There’s been a noticeable uptick in green construction practices over the last 10 years or so. Owners, architects and engineers are making conscious efforts to reduce buildings’ carbon footprints and preserve our dwindling natural resources. We’re all learning how to do things differently to protect our planet.
But while rooftop solar gardens and sustainable bamboo flooring may add the pizzazz, few people outside our industry are aware of other less-visible — but highly impactful — green contracting practices. For me, green is all about what is (or is not!) going into dumpsters and landfills.
LEED and proud of it!
Almost every U.S. commercial construction company is trying to be green in some sense or another.
We’re involved with many LEED- (Leadership in Energy and Environmental Design) certified projects. LEED is the most widely used green building rating system in the world. Administered by the US Green Building Council, LEED certification is a source of pride. Points are awarded for everything from choosing a sustainable site to water efficiency, the use of renewable energy and indoor air quality.
Even if it’s not specifically LEED, most contractors have some sort of sustainability component to their business. New technologies, materials and systems are creating newer, more efficient options that simply didn’t exist a decade ago.
Which brings me back to the subject of dumpsters and landfills.
Waste a tree or plant a forest?
Construction sites typically have one or more dumpsters. A lot of contractors try to separate the garbage from recyclable materials. We were doing that years ago when I was working on the Mall of America project in Minnesota. The money we made from recycling steel helped pay for our lunches.
Still, there are many unmet opportunities to minimize waste. And while I’m no expert, it seems that achieving zero waste is one of the biggest things we can do to protect our environment for our future and our family’s future. For contractors, using durable equipment instead of single-use materials is a smart financial decision and kinder to our environment.
Back when I visited construction job sites around the country as a safety consultant, it drove me crazy to see 2 x 4s used for safety guardrails, then tossed into landfills. That’s our environment going to waste! When our team set out to design safer guardrails, it was also essential for them to be robust and reusable.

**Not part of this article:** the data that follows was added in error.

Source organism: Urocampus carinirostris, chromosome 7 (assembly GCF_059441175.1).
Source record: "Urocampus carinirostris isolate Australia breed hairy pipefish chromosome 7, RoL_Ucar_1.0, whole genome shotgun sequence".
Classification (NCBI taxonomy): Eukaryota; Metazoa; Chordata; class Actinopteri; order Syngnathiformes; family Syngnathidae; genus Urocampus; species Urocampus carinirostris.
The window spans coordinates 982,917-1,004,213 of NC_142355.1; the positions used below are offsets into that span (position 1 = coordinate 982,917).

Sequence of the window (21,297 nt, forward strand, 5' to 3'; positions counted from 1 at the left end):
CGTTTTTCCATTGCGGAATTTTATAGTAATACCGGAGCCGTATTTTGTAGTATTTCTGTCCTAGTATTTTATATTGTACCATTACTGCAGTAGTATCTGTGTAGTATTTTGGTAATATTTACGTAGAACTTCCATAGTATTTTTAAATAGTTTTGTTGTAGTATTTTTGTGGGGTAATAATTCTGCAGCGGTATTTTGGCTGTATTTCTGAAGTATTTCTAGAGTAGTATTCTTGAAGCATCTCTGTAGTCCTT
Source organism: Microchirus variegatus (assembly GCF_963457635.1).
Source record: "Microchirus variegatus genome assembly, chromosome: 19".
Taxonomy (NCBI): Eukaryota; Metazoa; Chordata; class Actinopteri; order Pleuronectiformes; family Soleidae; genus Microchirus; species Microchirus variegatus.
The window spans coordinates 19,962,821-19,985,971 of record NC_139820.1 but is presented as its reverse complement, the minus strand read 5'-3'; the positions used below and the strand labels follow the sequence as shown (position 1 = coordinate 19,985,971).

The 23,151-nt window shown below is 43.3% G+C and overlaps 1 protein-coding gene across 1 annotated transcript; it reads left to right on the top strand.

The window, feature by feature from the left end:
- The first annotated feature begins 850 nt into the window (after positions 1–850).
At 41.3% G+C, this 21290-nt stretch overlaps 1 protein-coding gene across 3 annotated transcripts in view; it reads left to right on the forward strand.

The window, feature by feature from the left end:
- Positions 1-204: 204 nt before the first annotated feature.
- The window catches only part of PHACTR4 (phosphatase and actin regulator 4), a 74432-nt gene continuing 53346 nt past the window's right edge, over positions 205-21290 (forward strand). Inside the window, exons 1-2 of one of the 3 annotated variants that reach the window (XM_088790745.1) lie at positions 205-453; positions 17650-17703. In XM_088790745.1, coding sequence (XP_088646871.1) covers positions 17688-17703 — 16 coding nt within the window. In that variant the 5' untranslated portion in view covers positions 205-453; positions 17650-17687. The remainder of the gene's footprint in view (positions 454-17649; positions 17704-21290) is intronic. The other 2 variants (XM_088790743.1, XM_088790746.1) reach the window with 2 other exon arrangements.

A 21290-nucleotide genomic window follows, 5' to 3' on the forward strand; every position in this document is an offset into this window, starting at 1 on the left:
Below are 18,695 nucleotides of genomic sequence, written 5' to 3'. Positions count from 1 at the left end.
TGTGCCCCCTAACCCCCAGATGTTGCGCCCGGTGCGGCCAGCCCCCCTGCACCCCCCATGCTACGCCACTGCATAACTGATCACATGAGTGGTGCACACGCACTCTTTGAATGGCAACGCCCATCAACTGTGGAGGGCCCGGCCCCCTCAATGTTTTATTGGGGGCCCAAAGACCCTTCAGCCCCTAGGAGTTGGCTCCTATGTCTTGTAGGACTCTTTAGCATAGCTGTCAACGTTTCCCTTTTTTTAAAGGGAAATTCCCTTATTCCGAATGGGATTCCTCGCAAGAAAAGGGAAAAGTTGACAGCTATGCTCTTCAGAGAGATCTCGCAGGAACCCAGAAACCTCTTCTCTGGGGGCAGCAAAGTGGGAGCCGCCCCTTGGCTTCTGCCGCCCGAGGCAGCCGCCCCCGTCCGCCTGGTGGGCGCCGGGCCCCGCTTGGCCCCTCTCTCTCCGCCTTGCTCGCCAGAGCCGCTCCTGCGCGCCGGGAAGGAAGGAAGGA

Lightweight powder-coated steel corrodes, rusts and bends. Cast iron bases crack. So we settled on 13-gauge hot-dipped galvanized steel. Yes, I know galvanized steel isn’t exactly eco-friendly. But we make it once and if you take care of it, it lasts for decades. That means fewer resources end up in landfills. We only source U.S.-made steel, which is associated with lower production emissions than foreign steel.
We also created a kit system to eliminate the waste associated with guardrail storage and transporting. No more wooden pallets and banding straps going into dumpsters.
Our guardrails are now sold across 44 states. A few years ago, we estimated that we’d saved 265,488 linear feet of 2 x 4 lumber from going into landfills.
We also plant a tree in a U.S. national forest for every 10-foot guard rail panel we sell on behalf of the contractor who bought it. As of July 2022, we’ve planted 5,258 trees in our national forests.
That’s quite the payoff!
I’m astounded by all that can be accomplished
Our guardrail system was used in the construction of Climate Pledge Arena in Washington State. The goal of this project was, “to be the most progressive, responsible and sustainable arena in the world” and I’m in awe of what they’ve accomplished.
The arena uses no fossil fuel. All mechanical systems, heating, cooking and dehumidification systems, etc. have been converted to electric. Solar panels provide renewable power. A “rain to rink” system collects water off the roof and turns it into the “greenest ice in the NHL.” It’s like the utopia of all that is currently possible.
Our world is changing. Green construction is a big movement, and we’ll continue to see it grow. I’m continually inspired to design and produce durable, sustainable equipment that will support our industry’s mission of taking better care of our planet. And I’m thankful for the inventiveness of others who are creating more environmentally friendly building materials and systems.
As greener options become more easily accessible, we all benefit.
About the author:
Changing a mindset takes a mountain of grit, something that describes Deb Hilmerson perfectly, from her hard hat to her steel toe boots. Her 30 years in construction as a field laborer, Safety Director and Consultant at companies like 3M Worldwide and Mortenson landed her in the right place at the right time to transform archaic equipment practices on construction sites as President/CEO of Hilmerson Safety.